mail at nh2.me
Sun Jul 14 13:20:52 CEST 2013
tldr: nub is abnormally slow, we shouldn't use it, but we do.
As you might know, Data.List.nub is O(n²). (*)
As you might not know, almost *all* practical Haskell projects use it,
and that in places where an Ord instance is given, e.g. happy, Xmonad,
ghc-mod, Agda, darcs, QuickCheck, yesod, shake, Cabal, haddock, and 600
more (see https://github.com/nh2/haskell-ordnub).
I've taken the Ord-based O(n * log n) implementation from yi using a Set:
ordNub :: (Ord a) => [a] -> [a]
ordNub l = go empty l
go _  = 
go s (x:xs) = if x `member` s then go s xs
else x : go (insert x s) xs
and put benchmarks on
(compare `nub` vs `ordNub`).
`ordNub` is not only in a different complexity class, but even seems to
perform better than nub for very small numbers of actually different
list elements (that's the numbers before the benchmark names).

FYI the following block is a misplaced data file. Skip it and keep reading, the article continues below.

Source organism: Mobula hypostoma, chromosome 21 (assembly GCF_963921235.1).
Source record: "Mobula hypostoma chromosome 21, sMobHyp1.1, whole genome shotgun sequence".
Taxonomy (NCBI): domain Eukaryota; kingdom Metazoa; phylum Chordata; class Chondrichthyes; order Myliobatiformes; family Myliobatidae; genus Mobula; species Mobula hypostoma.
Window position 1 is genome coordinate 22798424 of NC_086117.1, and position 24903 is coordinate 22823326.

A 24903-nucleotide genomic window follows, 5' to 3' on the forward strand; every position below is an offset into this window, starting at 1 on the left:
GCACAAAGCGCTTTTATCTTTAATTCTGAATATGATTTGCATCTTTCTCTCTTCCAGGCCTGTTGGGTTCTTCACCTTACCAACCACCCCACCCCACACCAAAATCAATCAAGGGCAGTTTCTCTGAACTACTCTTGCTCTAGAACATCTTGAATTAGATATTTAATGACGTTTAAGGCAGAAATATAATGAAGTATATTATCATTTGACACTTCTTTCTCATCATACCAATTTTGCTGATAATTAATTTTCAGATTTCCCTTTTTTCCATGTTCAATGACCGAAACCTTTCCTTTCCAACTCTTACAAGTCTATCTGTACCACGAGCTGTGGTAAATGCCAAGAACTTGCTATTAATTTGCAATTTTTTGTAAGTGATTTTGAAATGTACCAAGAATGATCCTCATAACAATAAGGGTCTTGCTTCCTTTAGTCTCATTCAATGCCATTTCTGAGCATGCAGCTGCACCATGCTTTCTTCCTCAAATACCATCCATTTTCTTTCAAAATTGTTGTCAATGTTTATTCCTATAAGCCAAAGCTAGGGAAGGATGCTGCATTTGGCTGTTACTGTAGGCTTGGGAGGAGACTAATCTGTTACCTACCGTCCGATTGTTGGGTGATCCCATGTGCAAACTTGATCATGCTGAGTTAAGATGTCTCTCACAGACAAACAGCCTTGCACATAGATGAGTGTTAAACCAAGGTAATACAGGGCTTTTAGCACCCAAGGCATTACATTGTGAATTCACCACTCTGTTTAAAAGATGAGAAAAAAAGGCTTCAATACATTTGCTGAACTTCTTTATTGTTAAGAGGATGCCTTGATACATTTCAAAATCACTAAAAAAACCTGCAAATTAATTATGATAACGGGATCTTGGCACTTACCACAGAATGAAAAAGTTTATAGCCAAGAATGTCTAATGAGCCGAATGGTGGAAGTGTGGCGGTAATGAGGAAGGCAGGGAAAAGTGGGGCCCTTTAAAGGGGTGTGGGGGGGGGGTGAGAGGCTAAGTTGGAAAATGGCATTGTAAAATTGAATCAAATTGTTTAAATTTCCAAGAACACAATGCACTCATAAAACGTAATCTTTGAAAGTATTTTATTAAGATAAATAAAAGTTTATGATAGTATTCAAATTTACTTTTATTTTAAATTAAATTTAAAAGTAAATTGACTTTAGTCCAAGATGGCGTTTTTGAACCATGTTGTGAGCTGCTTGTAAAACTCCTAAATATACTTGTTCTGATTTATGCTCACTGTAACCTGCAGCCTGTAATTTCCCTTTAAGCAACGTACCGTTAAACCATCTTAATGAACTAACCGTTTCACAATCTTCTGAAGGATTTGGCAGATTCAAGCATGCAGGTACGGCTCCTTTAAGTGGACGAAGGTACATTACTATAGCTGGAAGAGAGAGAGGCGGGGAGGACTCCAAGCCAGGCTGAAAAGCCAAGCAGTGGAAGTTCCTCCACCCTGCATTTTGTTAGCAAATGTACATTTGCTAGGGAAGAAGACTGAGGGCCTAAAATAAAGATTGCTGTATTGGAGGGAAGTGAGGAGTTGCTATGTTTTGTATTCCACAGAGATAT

(The benchmark also shows some other potential problem: Using a state
monad to keep the set instead of a function argument can be up to 20
times slower. Should that happen?)
What do you think about ordNub?
I've seen a proposal from 5 years ago about adding a *sort*Nub function
started by Neil, but it just died.
(*) The mentioned complexity is for the (very common) worst case, in
which the number of different elements in the list grows with the list
(alias you don't have an N element list with always only 5 different
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